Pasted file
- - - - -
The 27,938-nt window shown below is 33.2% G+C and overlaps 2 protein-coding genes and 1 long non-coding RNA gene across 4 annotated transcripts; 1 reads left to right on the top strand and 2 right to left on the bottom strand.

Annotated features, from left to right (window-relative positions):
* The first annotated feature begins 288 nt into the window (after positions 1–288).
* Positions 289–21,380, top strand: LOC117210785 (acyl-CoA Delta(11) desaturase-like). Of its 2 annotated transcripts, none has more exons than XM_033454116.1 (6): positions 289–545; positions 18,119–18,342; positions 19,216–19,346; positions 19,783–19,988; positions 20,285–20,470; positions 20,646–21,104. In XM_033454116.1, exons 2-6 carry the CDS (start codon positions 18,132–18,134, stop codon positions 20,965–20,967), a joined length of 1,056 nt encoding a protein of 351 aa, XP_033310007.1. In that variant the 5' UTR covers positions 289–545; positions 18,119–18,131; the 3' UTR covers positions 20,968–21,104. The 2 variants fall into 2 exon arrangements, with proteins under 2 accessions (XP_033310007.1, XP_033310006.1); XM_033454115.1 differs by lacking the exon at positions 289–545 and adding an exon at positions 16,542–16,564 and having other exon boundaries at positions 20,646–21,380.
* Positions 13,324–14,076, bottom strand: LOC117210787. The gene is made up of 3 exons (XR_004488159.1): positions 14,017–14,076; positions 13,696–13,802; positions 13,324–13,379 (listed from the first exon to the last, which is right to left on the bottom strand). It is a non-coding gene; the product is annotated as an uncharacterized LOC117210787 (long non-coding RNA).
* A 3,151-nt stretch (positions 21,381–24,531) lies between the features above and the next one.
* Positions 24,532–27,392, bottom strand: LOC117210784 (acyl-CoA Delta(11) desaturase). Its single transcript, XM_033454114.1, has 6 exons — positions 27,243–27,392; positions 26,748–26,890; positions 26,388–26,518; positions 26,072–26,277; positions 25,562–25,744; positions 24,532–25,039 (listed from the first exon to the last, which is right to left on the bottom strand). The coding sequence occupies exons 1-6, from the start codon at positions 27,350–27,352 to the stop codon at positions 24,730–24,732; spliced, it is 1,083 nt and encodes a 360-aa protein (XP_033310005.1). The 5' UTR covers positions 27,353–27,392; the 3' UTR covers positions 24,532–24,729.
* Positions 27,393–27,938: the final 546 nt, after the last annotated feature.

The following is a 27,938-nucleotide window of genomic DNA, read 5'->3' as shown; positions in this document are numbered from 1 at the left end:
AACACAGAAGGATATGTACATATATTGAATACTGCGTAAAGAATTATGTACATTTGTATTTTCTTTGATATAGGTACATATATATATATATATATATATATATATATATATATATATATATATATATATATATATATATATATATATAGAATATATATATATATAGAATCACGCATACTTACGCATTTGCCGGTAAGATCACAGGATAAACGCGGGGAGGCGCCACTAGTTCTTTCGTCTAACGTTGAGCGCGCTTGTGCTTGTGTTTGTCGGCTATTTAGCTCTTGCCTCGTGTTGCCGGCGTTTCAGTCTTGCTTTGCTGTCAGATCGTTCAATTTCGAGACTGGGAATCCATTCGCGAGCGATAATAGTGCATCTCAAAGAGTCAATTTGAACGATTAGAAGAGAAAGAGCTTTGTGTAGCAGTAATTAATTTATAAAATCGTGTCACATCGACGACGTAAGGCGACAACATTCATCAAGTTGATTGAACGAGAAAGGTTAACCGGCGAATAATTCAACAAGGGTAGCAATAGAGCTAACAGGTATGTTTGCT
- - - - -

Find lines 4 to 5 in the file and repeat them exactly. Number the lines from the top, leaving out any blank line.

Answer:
* Positions 289–21,380, top strand: LOC117210785 (acyl-CoA Delta(11) desaturase-like). Of its 2 annotated transcripts, none has more exons than XM_033454116.1 (6): positions 289–545; positions 18,119–18,342; positions 19,216–19,346; positions 19,783–19,988; positions 20,285–20,470; positions 20,646–21,104. In XM_033454116.1, exons 2-6 carry the CDS (start codon positions 18,132–18,134, stop codon positions 20,965–20,967), a joined length of 1,056 nt encoding a protein of 351 aa, XP_033310007.1. In that variant the 5' UTR covers positions 289–545; positions 18,119–18,131; the 3' UTR covers positions 20,968–21,104. The 2 variants fall into 2 exon arrangements, with proteins under 2 accessions (XP_033310007.1, XP_033310006.1); XM_033454115.1 differs by lacking the exon at positions 289–545 and adding an exon at positions 16,542–16,564 and having other exon boundaries at positions 20,646–21,380.
* Positions 13,324–14,076, bottom strand: LOC117210787. The gene is made up of 3 exons (XR_004488159.1): positions 14,017–14,076; positions 13,696–13,802; positions 13,324–13,379 (listed from the first exon to the last, which is right to left on the bottom strand). It is a non-coding gene; the product is annotated as an uncharacterized LOC117210787 (long non-coding RNA).